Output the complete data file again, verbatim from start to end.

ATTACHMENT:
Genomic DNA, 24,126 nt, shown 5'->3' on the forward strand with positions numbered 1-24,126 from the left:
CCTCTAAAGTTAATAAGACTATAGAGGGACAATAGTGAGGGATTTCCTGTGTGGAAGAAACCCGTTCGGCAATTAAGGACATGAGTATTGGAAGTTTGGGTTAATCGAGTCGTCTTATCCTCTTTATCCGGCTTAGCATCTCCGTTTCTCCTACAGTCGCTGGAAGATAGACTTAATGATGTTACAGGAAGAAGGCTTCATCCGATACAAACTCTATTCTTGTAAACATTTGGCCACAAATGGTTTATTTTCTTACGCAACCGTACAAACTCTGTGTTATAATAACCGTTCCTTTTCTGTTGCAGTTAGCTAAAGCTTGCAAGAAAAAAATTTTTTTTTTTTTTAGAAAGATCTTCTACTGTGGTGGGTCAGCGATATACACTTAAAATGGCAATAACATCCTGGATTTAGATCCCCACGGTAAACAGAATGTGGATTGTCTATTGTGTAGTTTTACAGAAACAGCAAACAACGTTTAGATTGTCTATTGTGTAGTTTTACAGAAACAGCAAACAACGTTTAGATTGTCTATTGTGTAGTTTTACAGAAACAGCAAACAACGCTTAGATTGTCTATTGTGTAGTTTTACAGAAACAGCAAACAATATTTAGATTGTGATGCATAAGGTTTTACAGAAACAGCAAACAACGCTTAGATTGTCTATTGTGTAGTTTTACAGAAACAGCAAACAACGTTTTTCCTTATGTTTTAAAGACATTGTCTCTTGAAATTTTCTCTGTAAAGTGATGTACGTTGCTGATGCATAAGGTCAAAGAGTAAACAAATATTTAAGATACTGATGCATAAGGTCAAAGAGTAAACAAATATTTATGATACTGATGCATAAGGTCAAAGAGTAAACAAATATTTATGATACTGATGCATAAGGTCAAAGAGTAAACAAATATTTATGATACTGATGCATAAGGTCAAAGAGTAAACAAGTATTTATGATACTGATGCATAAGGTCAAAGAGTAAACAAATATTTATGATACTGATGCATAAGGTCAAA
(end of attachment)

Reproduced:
Genomic DNA, 24,126 nt, shown 5'->3' on the forward strand with positions numbered 1-24,126 from the left:
CCTCTAAAGTTAATAAGACTATAGAGGGACAATAGTGAGGGATTTCCTGTGTGGAAGAAACCCGTTCGGCAATTAAGGACATGAGTATTGGAAGTTTGGGTTAATCGAGTCGTCTTATCCTCTTTATCCGGCTTAGCATCTCCGTTTCTCCTACAGTCGCTGGAAGATAGACTTAATGATGTTACAGGAAGAAGGCTTCATCCGATACAAACTCTATTCTTGTAAACATTTGGCCACAAATGGTTTATTTTCTTACGCAACCGTACAAACTCTGTGTTATAATAACCGTTCCTTTTCTGTTGCAGTTAGCTAAAGCTTGCAAGAAAAAAATTTTTTTTTTTTTTAGAAAGATCTTCTACTGTGGTGGGTCAGCGATATACACTTAAAATGGCAATAACATCCTGGATTTAGATCCCCACGGTAAACAGAATGTGGATTGTCTATTGTGTAGTTTTACAGAAACAGCAAACAACGTTTAGATTGTCTATTGTGTAGTTTTACAGAAACAGCAAACAACGTTTAGATTGTCTATTGTGTAGTTTTACAGAAACAGCAAACAACGCTTAGATTGTCTATTGTGTAGTTTTACAGAAACAGCAAACAATATTTAGATTGTGATGCATAAGGTTTTACAGAAACAGCAAACAACGCTTAGATTGTCTATTGTGTAGTTTTACAGAAACAGCAAACAACGTTTTTCCTTATGTTTTAAAGACATTGTCTCTTGAAATTTTCTCTGTAAAGTGATGTACGTTGCTGATGCATAAGGTCAAAGAGTAAACAAATATTTAAGATACTGATGCATAAGGTCAAAGAGTAAACAAATATTTATGATACTGATGCATAAGGTCAAAGAGTAAACAAATATTTATGATACTGATGCATAAGGTCAAAGAGTAAACAAATATTTATGATACTGATGCATAAGGTCAAAGAGTAAACAAGTATTTATGATACTGATGCATAAGGTCAAAGAGTAAACAAATATTTATGATACTGATGCATAAGGTCAAA